Air-to-surface missiles carried on the F-16 include Maverick, HARM and Shrike missiles, manufactured by Raytheon, and anti-ship missiles include Boeing Harpoon and Kongsberg Penguin. Flight tests with the Lockheed Martin joint air-to-surface stand-off missile (JASSM) have been conducted from the F-16.
The first guided launch of the new joint direct attack munition (JDAM) was successfully carried out from an F-16. The F-16 was the first USAF aircraft to be fitted with the joint stand-off weapon (JSOW) in April 2000.
The F-16 can be fitted with Lockheed Martin wind-corrected munitions dispenser (WCMD), which provides precision guidance for CBU-87, -89, and 97 cluster munitions. The system corrects for launch transients, ballistic errors, and winds aloft.
The F-16 will be the first aircraft to use the USAF's new weapon rack, the Edo Corporation BRU-57. The BRU-57 is a vertical ejection rack which doubles the aircraft's capacity for precision-guided weapons like JDAM and WCMD.
All-weather stand-off weapons such as the AGM-84E stand-off land-attack missile (SLAM) and the AGM-142 Popeye II are planned to be included in future upgrades to the aircraft. Other advanced weapons include MICA, IRIS-T, Python IV, Active Skyflash air-to-air missile, ALARM antiradiation missile, Apache multimission stand-off weapon, autonomous free-flight dispenser system and AS30L laser-guided missile.

The F-16 carries the Lockheed Martin LANTIRN infrared navigation and targeting system. This is used in conjunction with a BAE Systems holographic display. Block 50/52 aircraft are equipped with the HARM Targeting System, AN/ASQ-213 from Raytheon.
US Air National Guard F-16 aircraft are fitted with Northrop Grumman Litening II / Litening ER targeting pods.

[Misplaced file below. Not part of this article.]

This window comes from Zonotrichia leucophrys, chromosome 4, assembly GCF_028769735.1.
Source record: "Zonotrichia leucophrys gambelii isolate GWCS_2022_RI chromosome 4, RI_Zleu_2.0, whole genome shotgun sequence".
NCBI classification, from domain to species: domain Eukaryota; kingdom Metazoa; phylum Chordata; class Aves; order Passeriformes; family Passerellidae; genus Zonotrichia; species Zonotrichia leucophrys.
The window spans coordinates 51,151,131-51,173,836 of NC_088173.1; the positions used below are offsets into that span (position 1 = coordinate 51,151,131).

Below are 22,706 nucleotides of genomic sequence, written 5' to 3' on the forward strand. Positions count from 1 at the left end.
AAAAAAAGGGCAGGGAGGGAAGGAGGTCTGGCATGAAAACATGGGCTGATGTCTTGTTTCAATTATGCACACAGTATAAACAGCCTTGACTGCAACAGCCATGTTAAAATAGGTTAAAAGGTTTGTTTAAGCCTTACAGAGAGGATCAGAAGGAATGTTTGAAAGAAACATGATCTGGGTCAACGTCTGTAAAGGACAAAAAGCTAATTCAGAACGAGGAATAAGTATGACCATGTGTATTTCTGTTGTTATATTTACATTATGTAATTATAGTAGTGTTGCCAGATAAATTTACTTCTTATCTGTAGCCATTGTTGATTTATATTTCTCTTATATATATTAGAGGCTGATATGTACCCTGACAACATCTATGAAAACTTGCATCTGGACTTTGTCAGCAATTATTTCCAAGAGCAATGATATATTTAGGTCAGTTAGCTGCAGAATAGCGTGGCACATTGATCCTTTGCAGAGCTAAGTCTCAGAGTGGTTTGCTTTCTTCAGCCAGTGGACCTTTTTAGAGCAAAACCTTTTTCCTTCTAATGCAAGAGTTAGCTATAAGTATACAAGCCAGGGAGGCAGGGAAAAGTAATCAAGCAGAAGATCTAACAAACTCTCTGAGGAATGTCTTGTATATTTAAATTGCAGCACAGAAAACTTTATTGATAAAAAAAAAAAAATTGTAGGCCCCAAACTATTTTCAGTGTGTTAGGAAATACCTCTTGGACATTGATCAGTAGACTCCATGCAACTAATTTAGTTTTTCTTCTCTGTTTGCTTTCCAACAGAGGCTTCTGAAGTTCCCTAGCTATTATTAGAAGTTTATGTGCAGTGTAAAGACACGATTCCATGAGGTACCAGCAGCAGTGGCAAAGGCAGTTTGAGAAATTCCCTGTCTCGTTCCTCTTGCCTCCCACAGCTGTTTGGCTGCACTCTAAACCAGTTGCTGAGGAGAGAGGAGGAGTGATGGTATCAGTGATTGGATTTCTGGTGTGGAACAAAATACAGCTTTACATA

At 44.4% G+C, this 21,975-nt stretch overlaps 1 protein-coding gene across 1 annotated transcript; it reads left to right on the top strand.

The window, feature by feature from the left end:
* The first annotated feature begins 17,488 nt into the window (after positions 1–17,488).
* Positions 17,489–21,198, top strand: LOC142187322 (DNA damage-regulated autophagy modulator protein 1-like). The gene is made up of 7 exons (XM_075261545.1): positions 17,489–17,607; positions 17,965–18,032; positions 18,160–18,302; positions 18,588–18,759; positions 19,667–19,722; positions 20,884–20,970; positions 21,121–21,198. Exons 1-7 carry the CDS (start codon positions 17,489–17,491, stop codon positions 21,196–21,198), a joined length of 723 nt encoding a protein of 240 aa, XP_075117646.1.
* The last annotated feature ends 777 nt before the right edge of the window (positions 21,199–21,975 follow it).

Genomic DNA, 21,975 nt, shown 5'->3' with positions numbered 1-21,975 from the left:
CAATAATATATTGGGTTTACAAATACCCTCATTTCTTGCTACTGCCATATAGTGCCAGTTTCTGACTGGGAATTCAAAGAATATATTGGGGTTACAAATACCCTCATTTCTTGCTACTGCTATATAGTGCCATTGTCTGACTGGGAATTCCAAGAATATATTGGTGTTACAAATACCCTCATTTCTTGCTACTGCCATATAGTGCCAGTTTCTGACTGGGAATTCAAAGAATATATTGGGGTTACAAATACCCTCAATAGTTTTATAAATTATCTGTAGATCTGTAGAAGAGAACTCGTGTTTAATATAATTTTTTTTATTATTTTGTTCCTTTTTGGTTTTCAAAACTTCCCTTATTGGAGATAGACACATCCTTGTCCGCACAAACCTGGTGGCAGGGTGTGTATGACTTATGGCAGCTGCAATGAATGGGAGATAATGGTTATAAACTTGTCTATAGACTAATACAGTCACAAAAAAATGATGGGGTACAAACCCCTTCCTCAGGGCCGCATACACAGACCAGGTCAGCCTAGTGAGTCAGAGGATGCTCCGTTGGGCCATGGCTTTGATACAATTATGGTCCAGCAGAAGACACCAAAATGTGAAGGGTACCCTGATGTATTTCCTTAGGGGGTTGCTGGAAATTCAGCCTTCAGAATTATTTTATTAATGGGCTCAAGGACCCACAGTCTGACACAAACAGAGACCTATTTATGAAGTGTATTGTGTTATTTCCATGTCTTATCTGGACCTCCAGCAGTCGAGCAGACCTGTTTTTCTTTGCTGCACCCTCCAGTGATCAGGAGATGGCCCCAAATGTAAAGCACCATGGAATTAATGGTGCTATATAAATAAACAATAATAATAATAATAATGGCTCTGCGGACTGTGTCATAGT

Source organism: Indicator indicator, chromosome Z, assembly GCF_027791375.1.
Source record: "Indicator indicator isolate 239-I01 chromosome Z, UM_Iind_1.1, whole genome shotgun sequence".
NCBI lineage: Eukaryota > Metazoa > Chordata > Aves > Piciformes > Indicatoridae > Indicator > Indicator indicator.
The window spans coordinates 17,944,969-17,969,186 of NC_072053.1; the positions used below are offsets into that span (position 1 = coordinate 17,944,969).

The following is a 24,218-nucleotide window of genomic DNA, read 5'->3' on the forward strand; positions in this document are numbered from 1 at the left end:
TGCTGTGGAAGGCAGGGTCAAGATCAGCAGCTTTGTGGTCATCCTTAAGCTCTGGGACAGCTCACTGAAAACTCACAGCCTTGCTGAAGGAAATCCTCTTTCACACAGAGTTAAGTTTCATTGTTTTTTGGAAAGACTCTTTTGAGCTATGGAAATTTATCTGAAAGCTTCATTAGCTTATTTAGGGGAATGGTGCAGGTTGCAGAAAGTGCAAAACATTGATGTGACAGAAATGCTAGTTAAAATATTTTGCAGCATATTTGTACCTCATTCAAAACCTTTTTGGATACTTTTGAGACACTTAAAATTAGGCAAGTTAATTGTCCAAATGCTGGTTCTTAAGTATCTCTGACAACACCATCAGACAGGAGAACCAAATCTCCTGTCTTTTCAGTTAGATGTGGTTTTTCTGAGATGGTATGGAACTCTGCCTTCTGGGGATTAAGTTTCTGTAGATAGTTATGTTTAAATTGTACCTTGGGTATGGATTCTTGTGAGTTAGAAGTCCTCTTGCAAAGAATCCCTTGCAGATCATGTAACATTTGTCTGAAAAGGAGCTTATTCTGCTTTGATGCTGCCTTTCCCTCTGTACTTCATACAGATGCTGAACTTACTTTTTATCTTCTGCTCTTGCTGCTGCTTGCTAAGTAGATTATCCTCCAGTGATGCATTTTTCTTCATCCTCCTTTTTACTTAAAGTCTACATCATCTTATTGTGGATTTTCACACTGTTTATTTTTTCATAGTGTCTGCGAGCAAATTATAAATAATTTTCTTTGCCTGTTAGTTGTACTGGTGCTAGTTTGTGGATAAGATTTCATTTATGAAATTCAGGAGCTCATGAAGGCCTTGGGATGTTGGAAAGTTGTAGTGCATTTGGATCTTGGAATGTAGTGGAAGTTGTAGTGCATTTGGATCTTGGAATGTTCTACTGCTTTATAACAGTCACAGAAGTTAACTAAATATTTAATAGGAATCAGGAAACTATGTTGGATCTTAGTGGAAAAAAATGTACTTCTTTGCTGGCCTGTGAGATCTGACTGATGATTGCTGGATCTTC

"Air-to-surface missiles carried on the F-16 Fighting Falcon include Maverick, HARM and Shrike missiles."
In August 2001, Lockheed Martin was selected to provide the Sniper XR as the new advanced targeting pod for USAF F-16 and F-15E aircraft.
Sniper XR (extended range) incorporates a high-resolution mid-wave FLIR, dual-mode laser, CCD TV, laser spot tracker and laser marker combined with advanced image processing algorithms. Deliveries began in March 2003.
F-16 fighters for Oman will be equipped with BAE Systems advanced airborne reconnaissance system. Those for Poland and Morocco will be equipped with the Goodrich DB-110 reconnaissance pod.

Block 50 F-16 aircraft for the USA are equipped with the Lockheed Martin superheterodyne AN/ALR-56M radar warning receiver. The F-16 is also compatible with a range of jammers and electronic countermeasures equipment, including Northrop Grumman AN/ALQ-131, Raytheon AN/ALQ-184, Elisra SPS 3000 and Elta EL/L-8240, and the Northrop Grumman ALQ-165 self-protection suite.
Lockheed Martin ALE-40 and ALE-47 chaff and infrared flare dispenser systems are installed in an internal flush mount. ALE-40 is pilot-controlled but the ALE-47 installed in block 50 can be operated in fully, semi-automatic or manual mode.
F-16s for the Greek Air Force are being fitted with the Raytheon advanced self-protection integrated suite (ASPIS) II which includes Northrop Grumman ALR-93(V) threat warning system, Raytheon ALQ-187 jammer and BAE Systems ALE-47 chaff / flare dispenser.
F-16s for Chile and Pakistan are fitted with the ITT AN/ALQ-211 (V) 4 electronic warfare suite.